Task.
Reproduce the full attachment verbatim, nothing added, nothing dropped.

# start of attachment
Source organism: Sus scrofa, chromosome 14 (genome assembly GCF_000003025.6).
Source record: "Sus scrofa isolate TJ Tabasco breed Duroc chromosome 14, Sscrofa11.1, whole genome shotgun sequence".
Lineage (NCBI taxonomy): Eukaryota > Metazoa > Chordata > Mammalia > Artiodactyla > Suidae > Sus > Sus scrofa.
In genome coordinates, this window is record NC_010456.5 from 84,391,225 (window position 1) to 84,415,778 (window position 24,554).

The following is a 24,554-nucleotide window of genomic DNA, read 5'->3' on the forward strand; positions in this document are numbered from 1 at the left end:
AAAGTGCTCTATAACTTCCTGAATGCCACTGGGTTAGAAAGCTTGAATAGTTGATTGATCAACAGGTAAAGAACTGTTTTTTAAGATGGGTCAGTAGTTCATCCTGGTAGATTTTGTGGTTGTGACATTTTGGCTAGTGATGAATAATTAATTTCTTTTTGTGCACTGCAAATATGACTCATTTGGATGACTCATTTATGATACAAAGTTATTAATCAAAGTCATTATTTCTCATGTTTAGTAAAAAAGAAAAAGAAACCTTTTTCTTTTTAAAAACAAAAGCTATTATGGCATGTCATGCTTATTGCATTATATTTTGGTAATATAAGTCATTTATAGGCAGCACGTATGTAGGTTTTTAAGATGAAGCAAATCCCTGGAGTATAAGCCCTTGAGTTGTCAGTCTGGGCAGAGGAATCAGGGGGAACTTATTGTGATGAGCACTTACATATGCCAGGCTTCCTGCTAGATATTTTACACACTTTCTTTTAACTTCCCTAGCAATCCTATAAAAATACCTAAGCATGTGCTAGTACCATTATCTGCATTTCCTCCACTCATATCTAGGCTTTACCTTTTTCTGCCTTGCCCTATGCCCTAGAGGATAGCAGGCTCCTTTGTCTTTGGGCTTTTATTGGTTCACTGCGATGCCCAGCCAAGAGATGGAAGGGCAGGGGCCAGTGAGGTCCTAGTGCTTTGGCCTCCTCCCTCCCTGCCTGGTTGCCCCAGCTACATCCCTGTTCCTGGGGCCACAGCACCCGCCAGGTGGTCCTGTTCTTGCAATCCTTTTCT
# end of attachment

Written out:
Source organism: Sus scrofa, chromosome 14 (genome assembly GCF_000003025.6).
Source record: "Sus scrofa isolate TJ Tabasco breed Duroc chromosome 14, Sscrofa11.1, whole genome shotgun sequence".
Lineage (NCBI taxonomy): Eukaryota > Metazoa > Chordata > Mammalia > Artiodactyla > Suidae > Sus > Sus scrofa.
In genome coordinates, this window is record NC_010456.5 from 84,391,225 (window position 1) to 84,415,778 (window position 24,554).

The following is a 24,554-nucleotide window of genomic DNA, read 5'->3' on the forward strand; positions in this document are numbered from 1 at the left end:
AAAGTGCTCTATAACTTCCTGAATGCCACTGGGTTAGAAAGCTTGAATAGTTGATTGATCAACAGGTAAAGAACTGTTTTTTAAGATGGGTCAGTAGTTCATCCTGGTAGATTTTGTGGTTGTGACATTTTGGCTAGTGATGAATAATTAATTTCTTTTTGTGCACTGCAAATATGACTCATTTGGATGACTCATTTATGATACAAAGTTATTAATCAAAGTCATTATTTCTCATGTTTAGTAAAAAAGAAAAAGAAACCTTTTTCTTTTTAAAAACAAAAGCTATTATGGCATGTCATGCTTATTGCATTATATTTTGGTAATATAAGTCATTTATAGGCAGCACGTATGTAGGTTTTTAAGATGAAGCAAATCCCTGGAGTATAAGCCCTTGAGTTGTCAGTCTGGGCAGAGGAATCAGGGGGAACTTATTGTGATGAGCACTTACATATGCCAGGCTTCCTGCTAGATATTTTACACACTTTCTTTTAACTTCCCTAGCAATCCTATAAAAATACCTAAGCATGTGCTAGTACCATTATCTGCATTTCCTCCACTCATATCTAGGCTTTACCTTTTTCTGCCTTGCCCTATGCCCTAGAGGATAGCAGGCTCCTTTGTCTTTGGGCTTTTATTGGTTCACTGCGATGCCCAGCCAAGAGATGGAAGGGCAGGGGCCAGTGAGGTCCTAGTGCTTTGGCCTCCTCCCTCCCTGCCTGGTTGCCCCAGCTACATCCCTGTTCCTGGGGCCACAGCACCCGCCAGGTGGTCCTGTTCTTGCAATCCTTTTCT